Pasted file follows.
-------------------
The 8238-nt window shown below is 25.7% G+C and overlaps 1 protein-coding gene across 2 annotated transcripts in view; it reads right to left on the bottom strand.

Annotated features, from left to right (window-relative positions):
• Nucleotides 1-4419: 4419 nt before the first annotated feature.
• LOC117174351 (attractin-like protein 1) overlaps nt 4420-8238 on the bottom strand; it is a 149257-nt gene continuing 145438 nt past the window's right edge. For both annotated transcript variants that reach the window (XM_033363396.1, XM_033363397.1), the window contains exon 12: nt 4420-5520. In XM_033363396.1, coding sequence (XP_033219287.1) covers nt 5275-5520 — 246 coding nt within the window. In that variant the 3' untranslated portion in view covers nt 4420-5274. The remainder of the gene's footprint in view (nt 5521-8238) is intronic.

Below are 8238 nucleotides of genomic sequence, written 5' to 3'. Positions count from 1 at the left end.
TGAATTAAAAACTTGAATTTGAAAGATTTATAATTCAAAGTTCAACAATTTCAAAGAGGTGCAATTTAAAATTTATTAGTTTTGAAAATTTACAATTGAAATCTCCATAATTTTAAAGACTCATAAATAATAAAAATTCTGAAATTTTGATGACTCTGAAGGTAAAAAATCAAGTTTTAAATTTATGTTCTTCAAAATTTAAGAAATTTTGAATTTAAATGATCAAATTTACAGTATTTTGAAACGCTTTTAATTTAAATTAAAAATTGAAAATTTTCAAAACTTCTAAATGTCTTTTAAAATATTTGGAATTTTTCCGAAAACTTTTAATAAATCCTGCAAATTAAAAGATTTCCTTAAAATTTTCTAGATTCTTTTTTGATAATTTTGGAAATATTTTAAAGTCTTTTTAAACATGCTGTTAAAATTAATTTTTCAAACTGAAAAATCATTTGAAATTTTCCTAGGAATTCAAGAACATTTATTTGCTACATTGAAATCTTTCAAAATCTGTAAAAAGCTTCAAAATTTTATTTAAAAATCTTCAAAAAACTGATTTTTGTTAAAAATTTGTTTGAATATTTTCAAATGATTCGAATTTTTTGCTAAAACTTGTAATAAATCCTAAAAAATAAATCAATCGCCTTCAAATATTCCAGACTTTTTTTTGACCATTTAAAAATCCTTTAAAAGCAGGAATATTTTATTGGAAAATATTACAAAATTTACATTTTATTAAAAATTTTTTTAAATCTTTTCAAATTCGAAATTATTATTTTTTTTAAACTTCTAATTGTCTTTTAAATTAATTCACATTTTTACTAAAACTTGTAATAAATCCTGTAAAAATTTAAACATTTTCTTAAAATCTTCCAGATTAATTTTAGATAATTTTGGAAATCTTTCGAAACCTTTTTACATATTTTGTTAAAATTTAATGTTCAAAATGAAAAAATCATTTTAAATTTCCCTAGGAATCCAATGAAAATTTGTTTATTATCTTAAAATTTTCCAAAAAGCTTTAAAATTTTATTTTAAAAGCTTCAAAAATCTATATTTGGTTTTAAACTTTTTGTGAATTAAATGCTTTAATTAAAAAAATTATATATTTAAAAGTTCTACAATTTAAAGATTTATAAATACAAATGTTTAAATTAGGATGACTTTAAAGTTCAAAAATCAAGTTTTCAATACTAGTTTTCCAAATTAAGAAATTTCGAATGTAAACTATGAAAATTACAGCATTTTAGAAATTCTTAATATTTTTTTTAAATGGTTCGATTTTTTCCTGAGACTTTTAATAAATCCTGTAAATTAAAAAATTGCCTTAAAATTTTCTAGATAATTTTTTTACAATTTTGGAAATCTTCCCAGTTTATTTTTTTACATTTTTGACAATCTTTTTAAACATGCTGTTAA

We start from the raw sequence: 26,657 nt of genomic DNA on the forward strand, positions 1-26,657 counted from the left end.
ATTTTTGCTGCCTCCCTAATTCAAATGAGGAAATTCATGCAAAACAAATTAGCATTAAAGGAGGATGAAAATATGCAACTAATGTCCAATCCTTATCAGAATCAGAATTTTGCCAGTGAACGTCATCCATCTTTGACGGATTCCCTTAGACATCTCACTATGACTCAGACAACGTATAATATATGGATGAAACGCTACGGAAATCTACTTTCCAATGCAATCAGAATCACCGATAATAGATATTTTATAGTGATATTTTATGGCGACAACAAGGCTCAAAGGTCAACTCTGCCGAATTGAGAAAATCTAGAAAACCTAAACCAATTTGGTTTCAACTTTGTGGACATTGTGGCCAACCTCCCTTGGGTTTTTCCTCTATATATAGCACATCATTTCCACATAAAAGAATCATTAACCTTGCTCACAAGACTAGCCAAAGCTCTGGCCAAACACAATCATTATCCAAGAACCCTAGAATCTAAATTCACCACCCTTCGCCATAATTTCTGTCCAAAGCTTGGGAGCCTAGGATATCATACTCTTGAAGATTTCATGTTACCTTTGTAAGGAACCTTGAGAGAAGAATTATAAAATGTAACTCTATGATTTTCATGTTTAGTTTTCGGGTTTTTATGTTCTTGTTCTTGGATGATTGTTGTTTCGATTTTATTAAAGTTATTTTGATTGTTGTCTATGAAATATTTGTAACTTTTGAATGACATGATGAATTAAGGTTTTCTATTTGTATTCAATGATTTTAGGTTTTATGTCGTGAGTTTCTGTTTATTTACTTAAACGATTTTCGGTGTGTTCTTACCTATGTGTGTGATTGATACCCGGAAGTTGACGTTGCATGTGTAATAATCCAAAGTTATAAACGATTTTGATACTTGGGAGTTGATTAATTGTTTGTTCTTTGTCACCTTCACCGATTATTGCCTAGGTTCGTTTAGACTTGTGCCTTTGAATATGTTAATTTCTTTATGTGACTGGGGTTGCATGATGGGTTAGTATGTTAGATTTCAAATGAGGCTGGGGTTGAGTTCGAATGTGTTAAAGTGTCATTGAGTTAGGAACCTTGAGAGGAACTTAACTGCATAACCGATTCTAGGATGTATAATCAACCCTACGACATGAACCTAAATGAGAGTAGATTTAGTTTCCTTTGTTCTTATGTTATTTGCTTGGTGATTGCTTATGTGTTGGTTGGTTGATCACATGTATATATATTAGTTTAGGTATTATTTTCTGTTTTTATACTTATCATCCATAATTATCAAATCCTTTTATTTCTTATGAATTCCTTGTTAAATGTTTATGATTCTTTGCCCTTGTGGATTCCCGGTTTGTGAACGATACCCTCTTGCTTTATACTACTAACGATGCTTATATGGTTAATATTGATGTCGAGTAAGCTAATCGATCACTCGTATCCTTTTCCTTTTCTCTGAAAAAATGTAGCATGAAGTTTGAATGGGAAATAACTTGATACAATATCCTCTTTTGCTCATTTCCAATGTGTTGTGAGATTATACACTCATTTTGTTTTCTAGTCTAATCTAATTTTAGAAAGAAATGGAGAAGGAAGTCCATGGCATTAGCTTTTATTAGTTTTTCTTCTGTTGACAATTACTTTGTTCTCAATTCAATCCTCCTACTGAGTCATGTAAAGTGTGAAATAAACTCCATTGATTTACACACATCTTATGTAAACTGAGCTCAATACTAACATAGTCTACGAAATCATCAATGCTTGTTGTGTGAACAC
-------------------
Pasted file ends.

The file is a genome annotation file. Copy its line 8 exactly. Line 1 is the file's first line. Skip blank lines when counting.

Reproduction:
ATTTTTGCTGCCTCCCTAATTCAAATGAGGAAATTCATGCAAAACAAATTAGCATTAAAGGAGGATGAAAATATGCAACTAATGTCCAATCCTTATCAGAATCAGAATTTTGCCAGTGAACGTCATCCATCTTTGACGGATTCCCTTAGACATCTCACTATGACTCAGACAACGTATAATATATGGATGAAACGCTACGGAAATCTACTTTCCAATGCAATCAGAATCACCGATAATAGATATTTTATAGTGATATTTTATGGCGACAACAAGGCTCAAAGGTCAACTCTGCCGAATTGAGAAAATCTAGAAAACCTAAACCAATTTGGTTTCAACTTTGTGGACATTGTGGCCAACCTCCCTTGGGTTTTTCCTCTATATATAGCACATCATTTCCACATAAAAGAATCATTAACCTTGCTCACAAGACTAGCCAAAGCTCTGGCCAAACACAATCATTATCCAAGAACCCTAGAATCTAAATTCACCACCCTTCGCCATAATTTCTGTCCAAAGCTTGGGAGCCTAGGATATCATACTCTTGAAGATTTCATGTTACCTTTGTAAGGAACCTTGAGAGAAGAATTATAAAATGTAACTCTATGATTTTCATGTTTAGTTTTCGGGTTTTTATGTTCTTGTTCTTGGATGATTGTTGTTTCGATTTTATTAAAGTTATTTTGATTGTTGTCTATGAAATATTTGTAACTTTTGAATGACATGATGAATTAAGGTTTTCTATTTGTATTCAATGATTTTAGGTTTTATGTCGTGAGTTTCTGTTTATTTACTTAAACGATTTTCGGTGTGTTCTTACCTATGTGTGTGATTGATACCCGGAAGTTGACGTTGCATGTGTAATAATCCAAAGTTATAAACGATTTTGATACTTGGGAGTTGATTAATTGTTTGTTCTTTGTCACCTTCACCGATTATTGCCTAGGTTCGTTTAGACTTGTGCCTTTGAATATGTTAATTTCTTTATGTGACTGGGGTTGCATGATGGGTTAGTATGTTAGATTTCAAATGAGGCTGGGGTTGAGTTCGAATGTGTTAAAGTGTCATTGAGTTAGGAACCTTGAGAGGAACTTAACTGCATAACCGATTCTAGGATGTATAATCAACCCTACGACATGAACCTAAATGAGAGTAGATTTAGTTTCCTTTGTTCTTATGTTATTTGCTTGGTGATTGCTTATGTGTTGGTTGGTTGATCACATGTATATATATTAGTTTAGGTATTATTTTCTGTTTTTATACTTATCATCCATAATTATCAAATCCTTTTATTTCTTATGAATTCCTTGTTAAATGTTTATGATTCTTTGCCCTTGTGGATTCCCGGTTTGTGAACGATACCCTCTTGCTTTATACTACTAACGATGCTTATATGGTTAATATTGATGTCGAGTAAGCTAATCGATCACTCGTATCCTTTTCCTTTTCTCTGAAAAAATGTAGCATGAAGTTTGAATGGGAAATAACTTGATACAATATCCTCTTTTGCTCATTTCCAATGTGTTGTGAGATTATACACTCATTTTGTTTTCTAGTCTAATCTAATTTTAGAAAGAAATGGAGAAGGAAGTCCATGGCATTAGCTTTTATTAGTTTTTCTTCTGTTGACAATTACTTTGTTCTCAATTCAATCCTCCTACTGAGTCATGTAAAGTGTGAAATAAACTCCATTGATTTACACACATCTTATGTAAACTGAGCTCAATACTAACATAGTCTACGAAATCATCAATGCTTGTTGTGTGAACAC